The Idaho Health and Welfare Department is addressing lawmakers the session in attempts to add a housing facility for the developmentally disabled in the state of Idaho. Right now, no such secure facility exists.
As 6 On Your Side reported, a Canyon County woman has spent the last 10 years bouncing between state operated facilities, but because no secure facility is available, Katelyn Hodges continues winding up in the legal system, despite being found in competent to stand trial.
According to Katelyn's mom, Renee Williams, Katelyn suffers from a variety of mental illnesses and developmental disabilities and has the mental capacity of an 8-year-old.
"She can tie her shoes, she can take a shower, she has trouble rinsing all the shampoo out of her hair like those kinds of things, just picture an eight year old and what they would need help with," Renee said.
Her physical strength, however, is that of an adult. Katelyn now faces charges for Malicious Injury to Property for breaking business windows on multiple occasions.
But while behind bars, the problems don't stop.
"She's strong, right, so that adds another layer here, and when she gets upset she acts out," Canyon County Sheriff Kieran Donahue said. "I've had numerous officers injured by Katie."
Nine officers injured in the last year, and several even out on disability because of injuries inflicted by Katie.
Officials with the department of health and welfare understand the frustrations.
"They don't really have the tactics and abilities to deal with those folks, Cameron Gilliland with the Department of Health and Welfare said.
Katie has also had issues with healthcare workers at state hospitals which has resulted in even more charges, even though Katie has been found in competent to stand trial.
"They are just coming up empty handed and they don't know what to do, so every time she gets in trouble, they have her arrested and she goes to jail and the jail holds her there which is not an appropriate placement," Renee Williams said.
Health and Welfare employees often face physical threats from patients because of inadequate security features, leading to a great deal of workers comp claims and staff out for days with injuries. Right now employees are on able to set alarms or lock doors at existing facilities.
"It's just not safe and so what we end up doing is have our staff serve as security," Gilliland said, "and so we have tremendous issues with that because staff get injured."
According to Gilliland, 40% of their staff makes Worker's Comp. claims each year and 88% of those are based off intentional claimed injuries. But the state doesn't have a permanent solution as for where to house people like Katie, those who are developmentally disabled and pose a threat to themselves and others.
"We know that these people are out there, the issues are out there, and they're going to be coming before the courts, they're going to be coming before the state," Canyon County Sheriff Kieran Donahue said. "She's not going to be the only one."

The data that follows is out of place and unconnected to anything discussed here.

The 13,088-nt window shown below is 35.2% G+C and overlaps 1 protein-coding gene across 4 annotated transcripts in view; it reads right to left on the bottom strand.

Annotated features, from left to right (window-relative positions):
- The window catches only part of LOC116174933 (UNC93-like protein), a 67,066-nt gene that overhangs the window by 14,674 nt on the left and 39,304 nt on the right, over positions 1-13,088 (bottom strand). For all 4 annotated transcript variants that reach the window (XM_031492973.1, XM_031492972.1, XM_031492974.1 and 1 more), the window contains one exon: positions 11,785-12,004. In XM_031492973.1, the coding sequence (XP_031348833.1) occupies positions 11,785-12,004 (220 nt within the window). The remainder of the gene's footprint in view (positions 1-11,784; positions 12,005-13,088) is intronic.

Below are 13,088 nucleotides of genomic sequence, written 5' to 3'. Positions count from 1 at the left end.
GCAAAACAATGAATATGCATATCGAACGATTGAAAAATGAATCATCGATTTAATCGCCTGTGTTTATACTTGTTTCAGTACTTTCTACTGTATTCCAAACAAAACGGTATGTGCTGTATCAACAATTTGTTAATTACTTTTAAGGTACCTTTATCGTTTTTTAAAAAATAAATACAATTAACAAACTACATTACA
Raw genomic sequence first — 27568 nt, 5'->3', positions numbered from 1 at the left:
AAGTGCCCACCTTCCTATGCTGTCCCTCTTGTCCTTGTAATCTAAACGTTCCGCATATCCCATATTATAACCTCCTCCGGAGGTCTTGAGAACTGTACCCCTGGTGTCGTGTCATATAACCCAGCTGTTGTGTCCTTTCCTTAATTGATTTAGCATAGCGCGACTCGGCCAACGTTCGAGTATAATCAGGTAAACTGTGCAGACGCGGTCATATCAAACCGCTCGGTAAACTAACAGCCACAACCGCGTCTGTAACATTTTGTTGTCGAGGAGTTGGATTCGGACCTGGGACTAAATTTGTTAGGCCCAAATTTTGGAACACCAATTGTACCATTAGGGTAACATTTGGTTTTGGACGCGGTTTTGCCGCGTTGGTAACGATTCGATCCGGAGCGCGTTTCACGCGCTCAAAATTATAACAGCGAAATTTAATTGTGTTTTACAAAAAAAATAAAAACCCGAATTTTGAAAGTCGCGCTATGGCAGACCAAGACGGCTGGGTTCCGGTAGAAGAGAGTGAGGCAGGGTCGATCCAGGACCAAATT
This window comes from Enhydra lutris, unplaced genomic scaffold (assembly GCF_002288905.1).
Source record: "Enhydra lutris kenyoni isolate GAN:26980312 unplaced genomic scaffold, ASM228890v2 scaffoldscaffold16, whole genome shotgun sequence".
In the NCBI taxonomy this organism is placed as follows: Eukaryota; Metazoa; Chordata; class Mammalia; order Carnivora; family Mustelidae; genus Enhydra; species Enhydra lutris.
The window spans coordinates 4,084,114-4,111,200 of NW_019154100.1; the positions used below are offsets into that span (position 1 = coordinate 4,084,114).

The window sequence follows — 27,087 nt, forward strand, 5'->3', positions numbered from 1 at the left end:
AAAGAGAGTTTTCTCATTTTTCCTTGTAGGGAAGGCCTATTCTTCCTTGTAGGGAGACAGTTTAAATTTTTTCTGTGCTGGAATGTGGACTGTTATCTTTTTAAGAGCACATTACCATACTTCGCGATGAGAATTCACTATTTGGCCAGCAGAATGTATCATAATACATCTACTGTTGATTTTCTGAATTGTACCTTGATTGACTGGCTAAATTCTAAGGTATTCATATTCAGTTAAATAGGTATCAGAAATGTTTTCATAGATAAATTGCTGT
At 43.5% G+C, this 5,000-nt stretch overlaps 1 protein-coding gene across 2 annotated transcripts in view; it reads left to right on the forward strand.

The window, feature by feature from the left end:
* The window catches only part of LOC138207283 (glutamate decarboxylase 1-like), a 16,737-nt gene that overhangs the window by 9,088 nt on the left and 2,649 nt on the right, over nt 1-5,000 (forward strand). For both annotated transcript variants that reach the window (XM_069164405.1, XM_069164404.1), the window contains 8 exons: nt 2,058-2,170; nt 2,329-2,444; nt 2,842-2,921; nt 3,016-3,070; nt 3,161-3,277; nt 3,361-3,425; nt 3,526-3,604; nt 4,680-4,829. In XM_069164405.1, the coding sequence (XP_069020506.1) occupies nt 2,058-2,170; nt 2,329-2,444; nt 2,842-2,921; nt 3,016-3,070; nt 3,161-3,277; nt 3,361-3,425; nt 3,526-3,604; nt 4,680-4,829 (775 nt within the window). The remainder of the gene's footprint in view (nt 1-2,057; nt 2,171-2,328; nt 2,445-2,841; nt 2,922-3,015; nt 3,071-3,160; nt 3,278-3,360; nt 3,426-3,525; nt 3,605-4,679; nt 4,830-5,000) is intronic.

"It's a very challenging situation for the state to know what to do with the folks, Ross Edmunds with the Department of Health and Welfare said, "because we don't have a facility that's appropriate to care for them."
Last year alone, the state face $45,000 worth of property damage because of clients Houston State care, in part because current law prohibits them from taking certain measures to secure portions of the facility.
"Under our licensure there we can't lock doors, we can't harden the facility; we can't prevent people from having their private property that might be used as weapons, those types of issues, so we've found that we really need a more kind of, stronger facility for those folks," Cameron Gilliland said.
"The state absolutely has to wrap its head around this issue and obligate the funding to do whatever it takes to take care of these people in our society who need to be taken care of," Sheriff Donahue said.
This year, the Health and Welfare Department is introducing legislation to "establish, operate and maintain a secure treatment facility for persons with an intellectual or developmental disability who pose a substantial threat to others."
"Over the past few years we've been challenged with a few people out there that are quite dangerous," Gilliland said. "It will likely take a few years for the facility to be put together."
For now they are working on a short-term solution, turning one wing at the state hospital South into a "high risk unit" but not quite a "secure" facility.
"We need to be able to have locks for the doors, we need to be able to have alarms in case people get out, we also probably need to get some fencing around whatever the unit will be," Gilliland said, "so hopefully this year it will go through."
"The fact of it is, that needs to be done sooner than later," Sheriff Donahue said.